Lessons for the WPS agenda in the Solomon Islands

Australia’s recent Defence white papers have noted that Australian forces have a clear mandate to implement United Nations Security Council Resolution (UNSCR) 1325 on Women, Peace and Security (WPS), which ‘recognises that security, stability and peace can only be achieved through a gender inclusive approach to conflict resolution and peace building’.

In our own backyard, Australia tried to fulfil this mandate when women were deliberately and strategically targeted for violence during the civil conflict in the Solomon Islands. Australia, as part of the Regional Assistance Mission to the Solomon Islands (RAMSI), had a responsibility to implement UNSCR 1325: the mission fell under UN auspices and gender-based violence was an entrenched feature in the conflict.

Fundamentally, UNSCR 1325 recognises that it isn’t sufficient to ‘just add women and stir’ in peacekeeping. First, it isn’t sufficient simply to increase the number of women in peacekeeping forces. Second, the point of including women isn’t to improve the operational efficiency of those forces. That runs counter to the WPS agenda’s objective to demilitarise society and set up apparatuses for women’s autonomy and agency.

So, not only did Australia invest in the Solomon Islands’ security apparatuses, but also in its civic institutions. And RAMSI was conducted as a police-led mission—an institution very much associated with domestic order and domestic political values and priorities. For that reason, the police was better placed than the military to deliver positive peace.

Yet women’s rights in the Solomon Islands remain wanting. Rates of domestic and gender-based violence in the Solomon Islands are among the highest in the world. There’s only one female MP in the national parliament. Why, despite Australia’s political willingness and efforts to promote the WPS agenda in the Solomon Islands, do significant challenges remain?

What RAMSI’s broad mandate lacked was an overarching gender perspective. Women participated in frontline roles in RAMSI’s Participating Police Force. Australian Federal Police Assistant Commissioner Sandi Peisley held the senior role of commander. Efforts were undertaken to protect women and prevent gender-based violence with the establishment of a gender-based violence in-country office in 2007. There was also the ongoing removal of major obstacles to prosecuting offenders in sexual assault cases.

But concentrating on reducing gender-based violence as the core method of applying UNSCR 1325 largely addressed women as victims and ignored their contribution to peace.

By way of example, women weren’t included in discussions about land tenure and dispute resolution. The plenary session on land rights held by RAMSI on its 10th anniversary in 2013 stated that ‘discussions on land matters can only be done between males of the tribe’.

While not immediately obvious, women’s land tenure and their role in dispute resolution—demonstrative of the broader lack of a gender perspective across all aspects of statebuilding—was a serious omission in RAMSI’s application of UNSCR 1325.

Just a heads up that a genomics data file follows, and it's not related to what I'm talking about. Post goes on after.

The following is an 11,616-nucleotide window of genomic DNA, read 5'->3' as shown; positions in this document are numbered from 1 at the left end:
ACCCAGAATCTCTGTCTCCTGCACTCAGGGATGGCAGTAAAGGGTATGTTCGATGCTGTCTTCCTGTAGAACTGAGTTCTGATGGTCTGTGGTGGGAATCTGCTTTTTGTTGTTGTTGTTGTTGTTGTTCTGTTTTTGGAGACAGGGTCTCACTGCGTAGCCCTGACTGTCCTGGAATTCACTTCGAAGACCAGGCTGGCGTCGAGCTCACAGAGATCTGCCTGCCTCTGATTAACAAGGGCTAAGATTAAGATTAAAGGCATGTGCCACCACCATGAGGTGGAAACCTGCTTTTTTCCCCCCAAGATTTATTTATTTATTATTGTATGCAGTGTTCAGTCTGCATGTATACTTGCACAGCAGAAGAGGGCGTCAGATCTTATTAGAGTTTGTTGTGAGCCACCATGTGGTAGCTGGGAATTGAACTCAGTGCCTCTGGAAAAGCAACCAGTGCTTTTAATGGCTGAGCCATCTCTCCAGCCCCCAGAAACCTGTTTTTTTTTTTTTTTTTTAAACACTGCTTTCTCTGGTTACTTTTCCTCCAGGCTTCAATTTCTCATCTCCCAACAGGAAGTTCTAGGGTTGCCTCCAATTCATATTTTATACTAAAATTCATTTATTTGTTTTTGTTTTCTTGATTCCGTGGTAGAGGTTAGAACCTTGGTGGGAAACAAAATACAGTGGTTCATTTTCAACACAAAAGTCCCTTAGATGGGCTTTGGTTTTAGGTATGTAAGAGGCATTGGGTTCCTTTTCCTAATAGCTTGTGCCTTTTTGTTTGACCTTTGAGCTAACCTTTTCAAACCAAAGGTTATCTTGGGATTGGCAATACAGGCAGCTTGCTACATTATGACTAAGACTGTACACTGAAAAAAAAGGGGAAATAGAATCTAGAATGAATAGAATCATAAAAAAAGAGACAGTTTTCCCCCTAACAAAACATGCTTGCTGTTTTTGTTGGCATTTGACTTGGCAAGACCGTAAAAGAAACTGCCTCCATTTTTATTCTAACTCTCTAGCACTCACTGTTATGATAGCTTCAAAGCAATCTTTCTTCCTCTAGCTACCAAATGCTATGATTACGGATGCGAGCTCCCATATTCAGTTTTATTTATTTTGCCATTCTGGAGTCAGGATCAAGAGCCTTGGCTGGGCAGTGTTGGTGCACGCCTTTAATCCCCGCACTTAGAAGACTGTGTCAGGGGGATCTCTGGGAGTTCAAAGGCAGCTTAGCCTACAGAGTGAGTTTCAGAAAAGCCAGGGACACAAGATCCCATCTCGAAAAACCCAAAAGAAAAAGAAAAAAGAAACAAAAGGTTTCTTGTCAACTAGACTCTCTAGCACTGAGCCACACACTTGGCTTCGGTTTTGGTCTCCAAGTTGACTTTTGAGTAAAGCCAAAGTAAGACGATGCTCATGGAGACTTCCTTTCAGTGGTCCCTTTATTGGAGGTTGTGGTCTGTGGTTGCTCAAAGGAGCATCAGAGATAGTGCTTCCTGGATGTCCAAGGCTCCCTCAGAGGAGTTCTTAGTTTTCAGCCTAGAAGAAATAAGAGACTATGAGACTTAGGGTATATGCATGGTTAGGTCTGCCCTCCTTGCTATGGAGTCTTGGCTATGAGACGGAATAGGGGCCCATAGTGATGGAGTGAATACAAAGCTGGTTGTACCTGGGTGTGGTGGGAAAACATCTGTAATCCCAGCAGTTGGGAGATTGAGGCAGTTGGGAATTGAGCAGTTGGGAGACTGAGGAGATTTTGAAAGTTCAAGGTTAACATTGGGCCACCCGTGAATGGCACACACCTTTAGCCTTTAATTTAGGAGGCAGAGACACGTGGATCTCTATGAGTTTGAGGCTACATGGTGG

Firstly, conflict in the Solomon Islands, while ignited by ethnic tensions, was triggered by landowner grievances and acrimonious competition for land. Local contests over land played—and continue to play—into wider processes of statebuilding and political authority in the Solomon Islands. By excluding women from land matters, state institutions are to some extent reproduced as a masculine domain.

Secondly, women have long played an important role in resolving land disputes in the Solomon Islands. Some five of the Solomon Islands’ nine provinces follow matrilineal land inheritance. Then, RAMSI’s mission to assist in dispute resolution without including women in this process could be seen to more broadly weaken ‘kastom’—such as customary methods of resolving disputes over the use of community-owned land.

Putting the two together, women’s exclusion in land matters affects the structures for women’s participation across all levels of society.

It’s vital that post-conflict reconstruction takes women’s autonomy into broader consideration regarding land tenure and distribution in the Solomon Islands. This isn’t just a matter of mending RAMSI’s shortcomings but pre-empting flashpoints for future conflict.

Land-based tensions are likely to escalate. There has been an ongoing decline in the number of harvestable logs after decades of unregulated logging. As a result, mining, a highly contentious sector—one need only look at Bougainvillehas become the new economic mainstay. Climate change displacement will likely also lead to more conflict over land ownership.

Australia must both encourage the Solomon Islands to adopt and implement WPS principles, and give it the resources to do so. A good first step would be the Solomon Islands recognising the role of women in land management, including in the recording and registering of customary land. Processes for doing so could include establishing platforms for women’s participation in local and magistrate courts, and decentralising land administration facilities to bring decision-making closer to communities and kastom.

While these measures are admittedly only a small aspect of gender-sensitive statebuilding in the Solomon Islands, they are imperative.